Food Facts Not Food Fads: Why Understanding The Provenance Of Food Is Key To Connecting Producers And Consumers

Food Facts Not Food Fads: Why Understanding The Provenance Of Food Is Key To Connecting Producers And Consumers

Lindsay Hamilton

Heated debates about the quality and source of everyday foods have propagated an atmosphere of suspicion and anxiety for many modern consumers. Central in these concerns are fears for animal health, wellbeing and the ethics of keeping other creatures for food particularly amid widespread concern about the impact of food cultivation on the planet. All this adds fuel to an already toxic atmosphere of anxiety over plastics and packaging, nutrition, obesity and many other food-related ailments. For many people, some or all of these concerns are sufficient for them to take practical steps to eschew certain foods. And unprecedented numbers of consumers are actively pursuing veganism as a means to navigate the ethics and politics of eating. Accordingly, both The Economist and Forbes have labelled 2019 as the “year of the vegan”.

TV chef Raymond Blanc claims that this is “not a trend” but is a lifestyle choice based on “knowledge and awareness” that chefs and food retailers should embrace. Indeed, vegan activists claim that a shift from animal to plant-based food production would help to reduce UK greenhouse gas emissions, reduce animal suffering while still providing ample nutrition for humans. Newspapers and digital media proliferate with ‘how to’ guides for the would-be vegan. Such pro-vegan messages suggest that animal keeping is an inefficient way of using precious land and water resources.

Some research strengthens this case, highlighting that while meat, aquaculture, eggs and dairy provides under half of the protein in Western diets, it uses 83% of the world’s farmland – space that many say could be given over to other forms of food production. Markets have innovated their products to accommodate and attract the vegan consumer. While many vegans actively avoid products labelled as such, supermarkets now stack their shelves with an array of branded meat-free and plant-based products such as soy and oat ‘milks’, cauliflower ‘steaks’ as well as highly processed and lab-created proteins that mimic the look, texture and colour of meat.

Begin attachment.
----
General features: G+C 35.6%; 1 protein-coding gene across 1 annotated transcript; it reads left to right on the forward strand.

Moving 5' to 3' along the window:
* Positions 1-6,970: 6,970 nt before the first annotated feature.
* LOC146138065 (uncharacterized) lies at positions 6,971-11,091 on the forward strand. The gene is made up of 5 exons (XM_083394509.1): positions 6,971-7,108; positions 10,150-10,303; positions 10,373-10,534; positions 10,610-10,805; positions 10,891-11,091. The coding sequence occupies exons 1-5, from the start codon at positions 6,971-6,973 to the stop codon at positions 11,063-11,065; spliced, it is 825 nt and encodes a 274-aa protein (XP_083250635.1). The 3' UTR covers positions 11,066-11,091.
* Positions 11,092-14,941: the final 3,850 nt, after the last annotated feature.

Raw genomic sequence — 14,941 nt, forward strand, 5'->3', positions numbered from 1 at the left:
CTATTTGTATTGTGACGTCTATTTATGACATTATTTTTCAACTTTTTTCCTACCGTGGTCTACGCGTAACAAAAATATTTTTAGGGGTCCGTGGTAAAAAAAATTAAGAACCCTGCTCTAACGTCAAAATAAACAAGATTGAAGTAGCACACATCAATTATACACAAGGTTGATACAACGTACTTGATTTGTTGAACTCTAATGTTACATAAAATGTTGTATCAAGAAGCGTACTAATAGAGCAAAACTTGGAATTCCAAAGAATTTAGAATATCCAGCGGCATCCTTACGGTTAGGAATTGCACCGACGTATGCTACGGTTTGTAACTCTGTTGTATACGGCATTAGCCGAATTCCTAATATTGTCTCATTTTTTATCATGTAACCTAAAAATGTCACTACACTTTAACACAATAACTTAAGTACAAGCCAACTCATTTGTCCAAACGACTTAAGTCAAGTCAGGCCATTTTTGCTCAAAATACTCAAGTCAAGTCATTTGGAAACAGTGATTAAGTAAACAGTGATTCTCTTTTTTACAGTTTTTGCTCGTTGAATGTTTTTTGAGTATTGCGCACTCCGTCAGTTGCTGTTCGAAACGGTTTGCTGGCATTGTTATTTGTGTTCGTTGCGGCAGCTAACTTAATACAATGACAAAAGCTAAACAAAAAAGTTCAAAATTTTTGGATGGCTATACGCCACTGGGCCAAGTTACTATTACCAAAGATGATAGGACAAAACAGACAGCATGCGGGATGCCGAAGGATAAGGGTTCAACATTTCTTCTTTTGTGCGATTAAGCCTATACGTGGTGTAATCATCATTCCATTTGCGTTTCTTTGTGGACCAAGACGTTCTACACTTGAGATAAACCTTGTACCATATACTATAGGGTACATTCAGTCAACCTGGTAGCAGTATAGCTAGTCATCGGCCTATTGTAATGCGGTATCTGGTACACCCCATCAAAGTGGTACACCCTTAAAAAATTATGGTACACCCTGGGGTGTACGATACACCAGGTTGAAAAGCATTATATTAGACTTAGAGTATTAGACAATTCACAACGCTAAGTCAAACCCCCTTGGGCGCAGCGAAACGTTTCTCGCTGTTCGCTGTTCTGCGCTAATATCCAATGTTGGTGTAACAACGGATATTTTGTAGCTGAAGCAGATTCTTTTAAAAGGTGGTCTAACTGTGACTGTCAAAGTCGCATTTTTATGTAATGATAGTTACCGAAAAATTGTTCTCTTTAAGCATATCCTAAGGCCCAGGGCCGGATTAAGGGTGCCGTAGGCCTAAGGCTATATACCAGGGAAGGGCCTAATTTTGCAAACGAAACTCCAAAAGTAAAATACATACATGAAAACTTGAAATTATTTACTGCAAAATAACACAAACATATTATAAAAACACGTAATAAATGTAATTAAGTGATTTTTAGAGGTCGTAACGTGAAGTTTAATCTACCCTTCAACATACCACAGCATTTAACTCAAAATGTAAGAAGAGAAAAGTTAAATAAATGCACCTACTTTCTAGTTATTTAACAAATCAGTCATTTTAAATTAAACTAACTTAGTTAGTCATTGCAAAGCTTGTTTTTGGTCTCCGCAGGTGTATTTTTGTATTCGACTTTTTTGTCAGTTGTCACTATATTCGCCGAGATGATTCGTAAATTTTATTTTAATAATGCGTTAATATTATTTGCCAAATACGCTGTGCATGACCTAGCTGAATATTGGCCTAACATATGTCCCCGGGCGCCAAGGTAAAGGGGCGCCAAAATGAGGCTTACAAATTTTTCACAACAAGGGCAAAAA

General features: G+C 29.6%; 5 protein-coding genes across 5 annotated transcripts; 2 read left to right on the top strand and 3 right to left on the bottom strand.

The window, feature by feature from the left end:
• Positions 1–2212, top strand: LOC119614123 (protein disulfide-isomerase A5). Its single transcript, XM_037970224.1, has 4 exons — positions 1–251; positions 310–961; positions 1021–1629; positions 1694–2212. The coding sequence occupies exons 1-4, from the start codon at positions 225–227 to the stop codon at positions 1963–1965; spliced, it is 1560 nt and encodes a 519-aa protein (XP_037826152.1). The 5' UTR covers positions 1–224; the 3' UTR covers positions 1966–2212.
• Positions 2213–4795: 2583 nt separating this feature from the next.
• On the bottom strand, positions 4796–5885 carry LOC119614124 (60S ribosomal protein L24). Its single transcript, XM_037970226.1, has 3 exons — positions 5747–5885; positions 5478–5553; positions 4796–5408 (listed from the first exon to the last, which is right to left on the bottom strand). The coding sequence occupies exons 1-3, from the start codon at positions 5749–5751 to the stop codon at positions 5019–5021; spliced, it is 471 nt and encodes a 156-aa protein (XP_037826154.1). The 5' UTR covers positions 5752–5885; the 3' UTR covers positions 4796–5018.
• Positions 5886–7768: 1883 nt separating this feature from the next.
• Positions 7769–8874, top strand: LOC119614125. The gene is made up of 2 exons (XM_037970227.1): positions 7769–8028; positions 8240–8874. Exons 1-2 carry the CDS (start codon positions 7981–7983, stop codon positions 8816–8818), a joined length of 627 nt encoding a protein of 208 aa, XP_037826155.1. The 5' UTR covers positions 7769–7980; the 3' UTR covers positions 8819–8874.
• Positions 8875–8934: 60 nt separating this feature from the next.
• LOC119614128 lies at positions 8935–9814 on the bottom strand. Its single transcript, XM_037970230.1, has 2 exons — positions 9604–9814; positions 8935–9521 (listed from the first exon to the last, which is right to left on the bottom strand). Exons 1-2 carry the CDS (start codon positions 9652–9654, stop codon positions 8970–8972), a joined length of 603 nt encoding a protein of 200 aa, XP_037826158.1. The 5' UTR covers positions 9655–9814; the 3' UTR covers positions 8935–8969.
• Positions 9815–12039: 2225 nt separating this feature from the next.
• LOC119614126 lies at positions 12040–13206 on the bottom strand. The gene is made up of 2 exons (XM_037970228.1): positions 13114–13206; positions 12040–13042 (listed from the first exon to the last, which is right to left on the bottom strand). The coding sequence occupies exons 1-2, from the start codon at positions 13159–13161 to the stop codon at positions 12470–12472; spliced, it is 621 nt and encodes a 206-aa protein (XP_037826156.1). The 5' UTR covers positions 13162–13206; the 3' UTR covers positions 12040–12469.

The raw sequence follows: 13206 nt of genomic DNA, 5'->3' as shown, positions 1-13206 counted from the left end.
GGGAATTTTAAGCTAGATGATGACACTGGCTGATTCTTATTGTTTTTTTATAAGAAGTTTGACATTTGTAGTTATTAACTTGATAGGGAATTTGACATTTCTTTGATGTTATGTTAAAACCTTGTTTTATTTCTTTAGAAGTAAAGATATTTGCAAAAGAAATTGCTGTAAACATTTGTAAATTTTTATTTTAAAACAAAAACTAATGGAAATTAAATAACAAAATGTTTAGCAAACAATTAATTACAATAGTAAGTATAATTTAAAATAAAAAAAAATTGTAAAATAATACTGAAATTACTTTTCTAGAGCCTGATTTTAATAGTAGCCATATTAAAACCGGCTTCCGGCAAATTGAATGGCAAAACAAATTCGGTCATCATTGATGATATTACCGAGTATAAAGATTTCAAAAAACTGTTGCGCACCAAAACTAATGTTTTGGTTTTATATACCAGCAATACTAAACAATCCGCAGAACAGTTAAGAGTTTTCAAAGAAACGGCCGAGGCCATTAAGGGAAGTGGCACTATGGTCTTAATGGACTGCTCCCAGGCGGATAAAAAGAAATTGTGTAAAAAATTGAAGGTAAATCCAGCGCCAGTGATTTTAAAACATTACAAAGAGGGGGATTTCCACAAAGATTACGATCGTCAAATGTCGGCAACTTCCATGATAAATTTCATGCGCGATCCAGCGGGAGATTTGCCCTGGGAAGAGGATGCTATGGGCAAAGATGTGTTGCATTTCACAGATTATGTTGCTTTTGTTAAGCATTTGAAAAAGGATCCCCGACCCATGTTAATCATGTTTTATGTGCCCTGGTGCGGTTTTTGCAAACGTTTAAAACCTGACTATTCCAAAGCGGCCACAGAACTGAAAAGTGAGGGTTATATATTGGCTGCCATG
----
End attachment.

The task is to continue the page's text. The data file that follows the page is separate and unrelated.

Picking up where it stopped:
Despite the growth of the vegan food market, it is a lifestyle choice that divides opinion, something a recent Channel 4 documentary explored. The ‘Veganuary’ campaign, for instance, provoked food producers to campaign for ‘Februdairy’ and ‘Meaty March’ to counter what they perceived to be unhealthy and extreme messages about abstinence and denial. The National Sheep Association (NSA) reported that many of their members only felt compelled to respond to the “Veganuary” campaign because it publicized a “torrent of false claims” of crimes against animal welfare, the environment and human health. The TV presenter and farmer, Adam Henson, recently hit out at “vegan vigilantes” and has suggested that farming needs to be embedded in school curricula to guard against food fads and highlight the importance of primary food production.